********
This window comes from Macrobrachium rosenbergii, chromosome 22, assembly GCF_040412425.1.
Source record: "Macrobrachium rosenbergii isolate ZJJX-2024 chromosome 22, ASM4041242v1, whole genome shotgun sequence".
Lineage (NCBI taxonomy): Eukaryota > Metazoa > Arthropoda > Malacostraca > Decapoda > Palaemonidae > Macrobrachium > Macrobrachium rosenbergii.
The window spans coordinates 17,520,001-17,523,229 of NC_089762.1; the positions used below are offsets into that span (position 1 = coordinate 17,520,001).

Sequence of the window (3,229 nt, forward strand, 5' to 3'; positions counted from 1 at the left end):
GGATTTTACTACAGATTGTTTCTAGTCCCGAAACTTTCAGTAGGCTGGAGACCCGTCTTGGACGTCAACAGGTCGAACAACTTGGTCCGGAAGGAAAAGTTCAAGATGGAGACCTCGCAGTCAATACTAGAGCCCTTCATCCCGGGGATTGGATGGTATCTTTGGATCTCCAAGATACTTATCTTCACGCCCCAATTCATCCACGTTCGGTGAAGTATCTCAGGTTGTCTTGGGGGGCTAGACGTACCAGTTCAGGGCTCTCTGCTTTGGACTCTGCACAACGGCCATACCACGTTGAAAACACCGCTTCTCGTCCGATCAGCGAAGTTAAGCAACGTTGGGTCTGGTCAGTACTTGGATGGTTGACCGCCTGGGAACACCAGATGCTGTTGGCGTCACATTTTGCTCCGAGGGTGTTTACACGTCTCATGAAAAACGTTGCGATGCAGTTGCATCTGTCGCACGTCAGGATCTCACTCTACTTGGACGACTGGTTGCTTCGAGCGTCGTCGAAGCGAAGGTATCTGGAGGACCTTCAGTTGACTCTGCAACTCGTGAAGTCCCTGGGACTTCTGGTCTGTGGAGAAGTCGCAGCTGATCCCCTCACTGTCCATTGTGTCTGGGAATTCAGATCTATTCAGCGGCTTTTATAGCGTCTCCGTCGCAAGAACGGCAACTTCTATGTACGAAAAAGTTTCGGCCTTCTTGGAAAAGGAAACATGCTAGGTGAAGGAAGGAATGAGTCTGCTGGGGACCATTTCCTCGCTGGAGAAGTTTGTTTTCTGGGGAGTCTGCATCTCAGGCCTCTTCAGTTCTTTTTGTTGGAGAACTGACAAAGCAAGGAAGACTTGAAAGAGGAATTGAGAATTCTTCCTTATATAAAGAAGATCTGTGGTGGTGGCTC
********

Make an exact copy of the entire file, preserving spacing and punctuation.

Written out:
This window comes from Macrobrachium rosenbergii, chromosome 22, assembly GCF_040412425.1.
Source record: "Macrobrachium rosenbergii isolate ZJJX-2024 chromosome 22, ASM4041242v1, whole genome shotgun sequence".
Lineage (NCBI taxonomy): Eukaryota > Metazoa > Arthropoda > Malacostraca > Decapoda > Palaemonidae > Macrobrachium > Macrobrachium rosenbergii.
The window spans coordinates 17,520,001-17,523,229 of NC_089762.1; the positions used below are offsets into that span (position 1 = coordinate 17,520,001).

Sequence of the window (3,229 nt, forward strand, 5' to 3'; positions counted from 1 at the left end):
GGATTTTACTACAGATTGTTTCTAGTCCCGAAACTTTCAGTAGGCTGGAGACCCGTCTTGGACGTCAACAGGTCGAACAACTTGGTCCGGAAGGAAAAGTTCAAGATGGAGACCTCGCAGTCAATACTAGAGCCCTTCATCCCGGGGATTGGATGGTATCTTTGGATCTCCAAGATACTTATCTTCACGCCCCAATTCATCCACGTTCGGTGAAGTATCTCAGGTTGTCTTGGGGGGCTAGACGTACCAGTTCAGGGCTCTCTGCTTTGGACTCTGCACAACGGCCATACCACGTTGAAAACACCGCTTCTCGTCCGATCAGCGAAGTTAAGCAACGTTGGGTCTGGTCAGTACTTGGATGGTTGACCGCCTGGGAACACCAGATGCTGTTGGCGTCACATTTTGCTCCGAGGGTGTTTACACGTCTCATGAAAAACGTTGCGATGCAGTTGCATCTGTCGCACGTCAGGATCTCACTCTACTTGGACGACTGGTTGCTTCGAGCGTCGTCGAAGCGAAGGTATCTGGAGGACCTTCAGTTGACTCTGCAACTCGTGAAGTCCCTGGGACTTCTGGTCTGTGGAGAAGTCGCAGCTGATCCCCTCACTGTCCATTGTGTCTGGGAATTCAGATCTATTCAGCGGCTTTTATAGCGTCTCCGTCGCAAGAACGGCAACTTCTATGTACGAAAAAGTTTCGGCCTTCTTGGAAAAGGAAACATGCTAGGTGAAGGAAGGAATGAGTCTGCTGGGGACCATTTCCTCGCTGGAGAAGTTTGTTTTCTGGGGAGTCTGCATCTCAGGCCTCTTCAGTTCTTTTTGTTGGAGAACTGACAAAGCAAGGAAGACTTGAAAGAGGAATTGAGAATTCTTCCTTATATAAAGAAGATCTGTGGTGGTGGCTC